A duplex locomotive is a steam locomotive that divides the driving
force on its wheels by using two pairs of cylinders rigidly mounted to
a single locomotive frame; it is not an articulated locomotive. The
concept was first used in France in 1863, but was particularly
developed in the early 1930s by the Baldwin Locomotive Works, the
largest commercial builder of steam locomotives in North America,
under the supervision of its then chief engineer, Ralph P. Johnson.
Prior to this, the term duplex locomotive was sometimes applied to
articulated locomotives in general.
1 Drawbacks of the 2-cylinder locomotive
2 The duplex solution
3 Baltimore and Ohio class N-1 #5600 George H. Emerson
4 PRR class S1
5 PRR class T1
6 PRR Q1
7 PRR Q2
8 A successful French duplex
Drawbacks of the 2-cylinder locomotive
While the side rods (UK: coupling rods) of a locomotive can be
completely balanced by weights on the driving wheels since their
motion is completely rotational, the reciprocating motions of the
pistons, piston rods, main rods and valve gear cannot be balanced in
this way. A two-cylinder locomotive has its two cranks "quartered" —
set at 90° apart — so that the four power strokes of the
double-acting pistons are evenly distributed around the cycle and
there are no points at which both cylinders are at top or bottom dead
center simultaneously. A four-cylinder locomotive can be completely
balanced in the longitudinal and vertical axes, although there are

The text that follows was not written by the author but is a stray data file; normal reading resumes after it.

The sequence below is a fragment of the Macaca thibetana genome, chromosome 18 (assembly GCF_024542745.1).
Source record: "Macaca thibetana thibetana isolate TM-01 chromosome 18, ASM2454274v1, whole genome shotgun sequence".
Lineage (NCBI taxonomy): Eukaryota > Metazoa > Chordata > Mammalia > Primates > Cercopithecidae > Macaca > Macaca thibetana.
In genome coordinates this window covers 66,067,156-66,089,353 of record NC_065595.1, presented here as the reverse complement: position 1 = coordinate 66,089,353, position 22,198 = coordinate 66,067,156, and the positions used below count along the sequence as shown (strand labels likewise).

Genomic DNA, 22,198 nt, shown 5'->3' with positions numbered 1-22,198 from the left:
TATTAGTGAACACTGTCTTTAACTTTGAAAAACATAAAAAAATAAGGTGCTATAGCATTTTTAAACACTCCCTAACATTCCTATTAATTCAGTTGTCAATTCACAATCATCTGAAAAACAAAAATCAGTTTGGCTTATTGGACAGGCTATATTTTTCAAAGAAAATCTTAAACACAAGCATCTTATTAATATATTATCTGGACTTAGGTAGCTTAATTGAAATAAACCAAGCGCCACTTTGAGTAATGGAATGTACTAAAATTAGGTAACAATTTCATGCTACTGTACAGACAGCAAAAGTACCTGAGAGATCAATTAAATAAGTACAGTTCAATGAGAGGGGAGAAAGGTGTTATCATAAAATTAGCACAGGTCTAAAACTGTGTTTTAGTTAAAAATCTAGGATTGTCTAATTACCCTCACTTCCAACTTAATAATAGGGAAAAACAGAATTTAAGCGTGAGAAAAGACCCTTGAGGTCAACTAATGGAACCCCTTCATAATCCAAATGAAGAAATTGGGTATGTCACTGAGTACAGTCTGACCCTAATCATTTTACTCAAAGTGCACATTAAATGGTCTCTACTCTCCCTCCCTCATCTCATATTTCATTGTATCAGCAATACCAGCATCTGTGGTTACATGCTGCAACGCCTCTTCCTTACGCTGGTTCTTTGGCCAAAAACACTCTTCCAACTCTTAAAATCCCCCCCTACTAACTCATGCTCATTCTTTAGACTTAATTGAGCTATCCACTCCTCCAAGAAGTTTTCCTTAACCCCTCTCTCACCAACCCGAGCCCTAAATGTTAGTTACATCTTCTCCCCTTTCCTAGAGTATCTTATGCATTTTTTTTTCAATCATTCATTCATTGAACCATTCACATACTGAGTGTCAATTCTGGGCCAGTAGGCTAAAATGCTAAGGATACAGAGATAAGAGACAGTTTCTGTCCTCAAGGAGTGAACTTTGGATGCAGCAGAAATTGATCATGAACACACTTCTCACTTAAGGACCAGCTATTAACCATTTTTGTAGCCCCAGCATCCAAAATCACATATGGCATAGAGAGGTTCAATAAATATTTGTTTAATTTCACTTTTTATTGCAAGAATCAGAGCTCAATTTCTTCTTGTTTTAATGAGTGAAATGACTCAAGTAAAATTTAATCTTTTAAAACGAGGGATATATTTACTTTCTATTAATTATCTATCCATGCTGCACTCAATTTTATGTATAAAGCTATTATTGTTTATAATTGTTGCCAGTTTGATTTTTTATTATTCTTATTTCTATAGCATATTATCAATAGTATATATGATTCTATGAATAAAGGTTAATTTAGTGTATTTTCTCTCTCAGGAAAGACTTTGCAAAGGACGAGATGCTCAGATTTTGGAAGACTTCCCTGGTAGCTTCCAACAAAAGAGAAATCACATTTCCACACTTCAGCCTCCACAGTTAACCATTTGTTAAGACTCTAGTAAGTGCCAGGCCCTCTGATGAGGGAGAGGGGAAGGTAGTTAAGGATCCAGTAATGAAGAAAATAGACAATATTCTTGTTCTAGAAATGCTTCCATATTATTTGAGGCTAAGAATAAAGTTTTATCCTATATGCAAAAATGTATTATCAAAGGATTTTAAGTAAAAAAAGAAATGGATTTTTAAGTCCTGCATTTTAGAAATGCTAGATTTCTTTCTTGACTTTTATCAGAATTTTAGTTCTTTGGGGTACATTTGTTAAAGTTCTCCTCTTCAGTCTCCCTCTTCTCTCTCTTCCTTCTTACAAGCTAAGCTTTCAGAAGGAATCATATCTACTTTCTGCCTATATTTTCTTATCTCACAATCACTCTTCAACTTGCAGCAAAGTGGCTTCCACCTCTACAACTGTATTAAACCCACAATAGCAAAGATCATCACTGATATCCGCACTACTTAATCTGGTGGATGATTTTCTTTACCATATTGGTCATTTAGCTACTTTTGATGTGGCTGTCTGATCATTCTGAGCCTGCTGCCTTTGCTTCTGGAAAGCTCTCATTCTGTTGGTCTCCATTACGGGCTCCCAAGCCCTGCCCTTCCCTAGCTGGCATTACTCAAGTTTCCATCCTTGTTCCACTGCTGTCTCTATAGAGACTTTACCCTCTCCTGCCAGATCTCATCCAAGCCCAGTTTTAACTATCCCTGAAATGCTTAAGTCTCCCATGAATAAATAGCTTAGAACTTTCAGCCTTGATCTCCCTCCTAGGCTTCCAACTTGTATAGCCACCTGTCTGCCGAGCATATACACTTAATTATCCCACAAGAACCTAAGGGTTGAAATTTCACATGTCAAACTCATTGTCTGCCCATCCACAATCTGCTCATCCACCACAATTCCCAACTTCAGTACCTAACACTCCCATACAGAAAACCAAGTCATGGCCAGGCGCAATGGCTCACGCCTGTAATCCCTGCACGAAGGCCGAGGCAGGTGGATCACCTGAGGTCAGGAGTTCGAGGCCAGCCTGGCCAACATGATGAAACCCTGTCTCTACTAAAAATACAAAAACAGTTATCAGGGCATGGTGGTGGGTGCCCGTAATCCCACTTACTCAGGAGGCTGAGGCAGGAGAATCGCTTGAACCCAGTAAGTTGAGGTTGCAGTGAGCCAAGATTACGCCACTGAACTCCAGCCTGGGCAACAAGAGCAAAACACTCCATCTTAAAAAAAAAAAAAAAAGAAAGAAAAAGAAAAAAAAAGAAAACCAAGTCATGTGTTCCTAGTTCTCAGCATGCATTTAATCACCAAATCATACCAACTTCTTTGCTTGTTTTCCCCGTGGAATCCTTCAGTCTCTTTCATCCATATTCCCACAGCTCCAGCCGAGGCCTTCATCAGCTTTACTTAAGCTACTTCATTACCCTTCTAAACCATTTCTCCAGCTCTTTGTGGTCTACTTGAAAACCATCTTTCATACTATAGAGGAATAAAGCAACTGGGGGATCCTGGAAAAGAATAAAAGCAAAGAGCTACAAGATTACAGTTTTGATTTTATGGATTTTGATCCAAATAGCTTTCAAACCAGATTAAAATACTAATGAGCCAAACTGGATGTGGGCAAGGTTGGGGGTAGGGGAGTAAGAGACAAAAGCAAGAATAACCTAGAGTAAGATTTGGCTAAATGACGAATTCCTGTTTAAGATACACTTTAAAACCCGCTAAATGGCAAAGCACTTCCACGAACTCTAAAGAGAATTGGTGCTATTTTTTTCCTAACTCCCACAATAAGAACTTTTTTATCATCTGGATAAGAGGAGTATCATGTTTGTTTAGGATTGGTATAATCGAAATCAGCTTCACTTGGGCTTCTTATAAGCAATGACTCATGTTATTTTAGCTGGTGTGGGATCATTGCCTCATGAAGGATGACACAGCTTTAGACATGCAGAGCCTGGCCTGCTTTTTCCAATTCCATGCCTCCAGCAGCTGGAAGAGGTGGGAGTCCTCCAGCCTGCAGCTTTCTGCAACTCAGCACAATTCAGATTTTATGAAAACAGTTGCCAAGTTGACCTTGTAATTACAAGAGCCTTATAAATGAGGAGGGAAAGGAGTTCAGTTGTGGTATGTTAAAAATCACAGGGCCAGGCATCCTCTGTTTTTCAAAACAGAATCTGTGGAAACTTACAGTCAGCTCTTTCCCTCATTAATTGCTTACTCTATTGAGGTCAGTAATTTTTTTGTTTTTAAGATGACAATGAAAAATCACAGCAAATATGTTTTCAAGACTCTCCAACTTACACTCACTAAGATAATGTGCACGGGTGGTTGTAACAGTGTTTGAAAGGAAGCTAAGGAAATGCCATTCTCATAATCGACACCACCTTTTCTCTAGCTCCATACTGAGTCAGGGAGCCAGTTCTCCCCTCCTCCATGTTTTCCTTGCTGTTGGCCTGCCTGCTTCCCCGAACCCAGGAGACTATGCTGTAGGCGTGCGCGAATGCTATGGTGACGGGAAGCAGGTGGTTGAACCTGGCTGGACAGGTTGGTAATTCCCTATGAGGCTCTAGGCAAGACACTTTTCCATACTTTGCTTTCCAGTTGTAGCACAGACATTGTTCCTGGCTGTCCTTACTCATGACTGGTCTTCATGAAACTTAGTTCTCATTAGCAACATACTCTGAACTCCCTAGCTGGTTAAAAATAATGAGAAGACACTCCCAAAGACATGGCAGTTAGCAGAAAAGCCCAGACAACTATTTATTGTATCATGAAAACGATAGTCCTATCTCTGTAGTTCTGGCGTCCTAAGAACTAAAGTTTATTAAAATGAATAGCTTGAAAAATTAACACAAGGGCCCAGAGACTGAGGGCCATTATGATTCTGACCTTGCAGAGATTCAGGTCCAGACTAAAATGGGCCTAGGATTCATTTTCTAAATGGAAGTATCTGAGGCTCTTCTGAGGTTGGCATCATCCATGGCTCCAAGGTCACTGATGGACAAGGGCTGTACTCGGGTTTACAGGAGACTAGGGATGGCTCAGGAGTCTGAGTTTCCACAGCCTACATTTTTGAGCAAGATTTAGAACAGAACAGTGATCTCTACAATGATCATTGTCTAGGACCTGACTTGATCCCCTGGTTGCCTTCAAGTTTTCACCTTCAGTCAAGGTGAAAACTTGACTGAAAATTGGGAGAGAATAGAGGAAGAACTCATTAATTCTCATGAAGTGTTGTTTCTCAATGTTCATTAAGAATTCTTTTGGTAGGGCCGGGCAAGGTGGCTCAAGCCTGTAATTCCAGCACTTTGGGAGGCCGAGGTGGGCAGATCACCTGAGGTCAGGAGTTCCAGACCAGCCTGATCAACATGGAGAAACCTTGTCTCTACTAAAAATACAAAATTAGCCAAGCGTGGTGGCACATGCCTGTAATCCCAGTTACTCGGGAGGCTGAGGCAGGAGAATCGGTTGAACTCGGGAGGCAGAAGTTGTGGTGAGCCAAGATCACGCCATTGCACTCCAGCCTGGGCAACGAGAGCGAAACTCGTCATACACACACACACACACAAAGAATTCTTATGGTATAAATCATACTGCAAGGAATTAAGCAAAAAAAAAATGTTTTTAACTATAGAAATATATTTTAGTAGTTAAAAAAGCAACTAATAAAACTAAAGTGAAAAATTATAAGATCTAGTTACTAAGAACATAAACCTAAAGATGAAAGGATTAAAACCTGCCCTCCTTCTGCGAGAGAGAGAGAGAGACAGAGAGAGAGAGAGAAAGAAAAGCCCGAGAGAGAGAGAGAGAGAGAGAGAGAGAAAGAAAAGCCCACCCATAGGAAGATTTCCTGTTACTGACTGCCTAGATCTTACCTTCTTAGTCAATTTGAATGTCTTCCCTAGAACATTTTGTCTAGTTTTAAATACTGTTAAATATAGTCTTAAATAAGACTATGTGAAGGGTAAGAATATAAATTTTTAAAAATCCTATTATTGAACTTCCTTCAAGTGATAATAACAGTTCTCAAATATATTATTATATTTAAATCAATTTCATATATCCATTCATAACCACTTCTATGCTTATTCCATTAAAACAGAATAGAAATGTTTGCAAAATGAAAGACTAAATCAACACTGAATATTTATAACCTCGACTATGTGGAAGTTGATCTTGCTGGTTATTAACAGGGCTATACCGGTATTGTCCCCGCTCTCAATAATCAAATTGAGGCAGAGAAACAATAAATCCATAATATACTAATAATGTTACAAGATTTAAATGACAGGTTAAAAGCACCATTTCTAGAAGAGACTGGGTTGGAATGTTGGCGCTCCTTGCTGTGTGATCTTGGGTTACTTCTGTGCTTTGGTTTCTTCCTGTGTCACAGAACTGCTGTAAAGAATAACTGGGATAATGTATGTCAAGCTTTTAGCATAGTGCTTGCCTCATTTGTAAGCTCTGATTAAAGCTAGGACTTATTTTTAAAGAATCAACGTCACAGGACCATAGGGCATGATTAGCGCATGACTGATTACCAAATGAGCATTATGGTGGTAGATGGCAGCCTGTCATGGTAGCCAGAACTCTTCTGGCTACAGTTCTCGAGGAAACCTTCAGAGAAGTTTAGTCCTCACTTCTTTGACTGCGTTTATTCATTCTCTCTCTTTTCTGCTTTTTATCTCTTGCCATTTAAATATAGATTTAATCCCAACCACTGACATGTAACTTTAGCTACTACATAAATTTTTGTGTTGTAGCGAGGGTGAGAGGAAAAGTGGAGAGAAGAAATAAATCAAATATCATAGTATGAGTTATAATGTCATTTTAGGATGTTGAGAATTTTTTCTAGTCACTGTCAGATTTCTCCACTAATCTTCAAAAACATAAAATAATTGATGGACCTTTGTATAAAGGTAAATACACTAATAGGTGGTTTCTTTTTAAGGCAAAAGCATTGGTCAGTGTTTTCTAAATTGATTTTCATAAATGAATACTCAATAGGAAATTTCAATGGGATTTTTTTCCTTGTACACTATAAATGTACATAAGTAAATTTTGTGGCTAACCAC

some rocking and twisting motions which can be dealt with in the
locomotive's suspension and centering; a three-cylinder locomotive can
also be better balanced, but a two-cylinder locomotive only balanced
for rotation will surge fore and aft. Additional balance weight —
"overbalance" — can be added to damp this, but at the cost of adding
vertical forces, which are known technically as "dynamic augment" and
colloquially as "hammer blow". This can be extremely damaging to the
track, and in extreme cases can actually cause the driving wheels to
leave the track entirely. The heavier the reciprocating machinery, the
greater these forces are, and the greater a problem this becomes.
The duplex solution
In Europe this problem was often overcome by dividing the drive
between inside and outside cylinders, or else by using Articulated
locomotives, although at the time it was not believed possible to run
one stably at greater than 50 mph (80 km/h). American
railroads proved to be unwilling to use locomotives with inside
cylinders, so the problem of balance could not be solved by adding
more cylinders per coupled wheel set. As locomotives got larger and
more powerful, their reciprocating machinery had to get stronger and
thus heavier, and thus the problems posed by imbalance and hammer blow